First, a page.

How do you capture an inspired view of the River? In memories? Perhaps digitally, or yesterday on film? Alice Burton’s memories are captured on canvas and exhibited in art galleries, close to home in Toronto and Montreal, or touring in New York, Europe, and South America.
This month her latest exhibition opened at the Galerie Jean-Claude Bergeron in Ottawa. The Exhibit will run to April 26th and features new works. “Her vibrant colourful landscapes bring some life and warmth after a never-ending winter,” suggested gallery owner Monsieur Bergeron. And so they do.
I had the pleasure of attending the opening reception, as well as visiting Alice in her home and studio, high on the cliffs in Ivy Lea, overlooking the Niddery Islands. The views from her windows form the basis for many works. However, her paintings also take us far beyond the St. Lawrence River to India and China.
Her art career began as a young child, as she knew she loved colors and would happily spend her allowance and later her salary on art supplies. However, practicality took over, leading to a public nursing degree from McGill University. Her artistic talent was soon recognized when her supervisor asked if she would decorate the St. Michael’s Hospital windows, for the holidays!
Over the years, she took art courses at Toronto’s Ontario College of Art, printmaking at Humber College, and eventually began her serious art studies; graduating in 1987, with a Bachelor of Fine Arts majoring in Painting & Drawing from York University in Toronto.
The Burtons, for many summers, came to the Thousand Islands by boat from Toronto. Then, after many summers spent on sailing expeditions in & about the Islands, they settled on purchasing a cottage at 'Swift Water Point,' about 20 years ago.
In 2004, her exhibition, Downriver Series, opened at the prestigious Moore Gallery in Toronto. The works, completed over a single year, depicted all four seasons in the Thousand Islands. As she stated, “The works were inspired by the landscape and the majesty and never-ending movement of the Great St. Lawrence River.”
In 2006, a new painting series Riverworks opened at the Moore Gallery, where she continued the visual interpretation of the Islands and the St. Lawrence River. One of her paintings in that series, “High Water”, served as inspiration for a new work completed this past year.
“I took on a daunting commissioned work, for a client, with an architecturally designed home, in the 1000 Islands. It was my largest work to date. The clients’ great room was 23 ft. high; the wall next to the fireplace 9 ft. wide. We decided on a work 12 ft. high & 7 ft. wide. As it turned out, the constraints of my building required me to trim 4 inches from each dimension.” Alice recalled, “This work was a more disciplined approach, but still a great learning opportunity, with an emphasis on colour, texture and line – and it had to include a St. Lawrence Skiff!”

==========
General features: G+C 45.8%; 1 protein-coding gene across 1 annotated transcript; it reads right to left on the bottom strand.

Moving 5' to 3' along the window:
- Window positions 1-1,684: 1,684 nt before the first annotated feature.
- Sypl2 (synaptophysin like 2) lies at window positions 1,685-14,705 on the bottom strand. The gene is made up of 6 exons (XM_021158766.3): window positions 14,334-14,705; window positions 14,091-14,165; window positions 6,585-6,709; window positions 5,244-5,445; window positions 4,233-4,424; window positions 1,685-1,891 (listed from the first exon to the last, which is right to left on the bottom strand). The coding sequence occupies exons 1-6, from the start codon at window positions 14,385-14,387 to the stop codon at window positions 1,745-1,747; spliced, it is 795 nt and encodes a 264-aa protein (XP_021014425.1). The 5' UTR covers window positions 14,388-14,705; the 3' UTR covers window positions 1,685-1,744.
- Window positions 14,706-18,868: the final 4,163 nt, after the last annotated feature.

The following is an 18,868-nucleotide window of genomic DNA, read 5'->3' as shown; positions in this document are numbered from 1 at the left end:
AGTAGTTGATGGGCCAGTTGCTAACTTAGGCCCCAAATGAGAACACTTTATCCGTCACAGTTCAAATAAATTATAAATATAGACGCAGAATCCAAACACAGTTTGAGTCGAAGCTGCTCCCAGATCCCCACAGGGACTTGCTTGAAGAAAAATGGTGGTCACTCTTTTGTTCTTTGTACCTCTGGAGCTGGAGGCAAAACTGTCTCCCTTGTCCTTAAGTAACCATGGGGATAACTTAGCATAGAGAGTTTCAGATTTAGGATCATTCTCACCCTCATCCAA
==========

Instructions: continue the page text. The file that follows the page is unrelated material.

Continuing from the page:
Throughout my visit with Alice I was struck by her imagery, her passion for reflections, and her creativity. Her home is filled with whimsical collections and memories - many of which, thankfully, are captured on canvas for all to enjoy.
2014 Acrylic on canvas 46 X 56 in
2014 Mixed media on canvas 20 X 40 in
Silk Road and Beyond:
In 1998, I was indeed fortunate to travel the fabled route of the ancient Silk Road by rail, from Beijing to Kashgar, in the westernmost part of China. The very mention of the words “Silk Road” stirred up my western imagination, with images of ancient Chinese dynasties and sensuous delights. As an artist and history buff, I anticipated the journey with relish.
(Several paintings from this collection were exhibited at the Jamie Kennedy restaurant - Royal Ontario Museum from June 4 to September 1, 2002.)
1999 Acrylic and image transfer on canvas 30 X 30 in
Inspired by my impressions of Japan – both the importance, the Japanese place on their own seasons, and the spare yet eloquent simplicity, of much of their art and design – I began a new series of works that reduced the elements of the Canadian seasons, to their bare essentials.
I wanted to paint, not only what the seasons looked like, but how they felt, to succeed in “the momentary capturing of an essence or mood.” In so doing, I completed the circle of my artistic journey: I found that I had to have some recognizable features of the Canadian landscape in my works.
2004 Acrylic and charcoal on canvas 43 x 69 in
I spend a lot of time highway driving. On these journeys, the mind goes into neutral, but the eyes are open and they observe. The trees pass by, continuously and intermittently. They are in my peripheral vision. Small, big, deciduous, evergreen, red, green, yellow and leafless trees. They become a combination of observation and memory.
2010 Mixed media on canvas 22 x 28 in
I spend a lot of time highway driving. On these journeys the mind goes into neutral, but the eyes are open and they observe. The trees pass by, continuously and intermittently. They are in my peripheral vision. Small big deciduous, evergreen, red green yellow and leafless trees. They become a combination of observation and memory.
Four separate paintings pictured together. “Crimson Shore” “Shoreline Red Oxide” “Winter Shoreline” and “Dawn Shoreline” These paintings appeared in the Shoreline Exhibit
To see all of Alice Burton’s work: www.aliceburton.com
By Susan W. Smith, firstname.lastname@example.org
Editor, TI Life.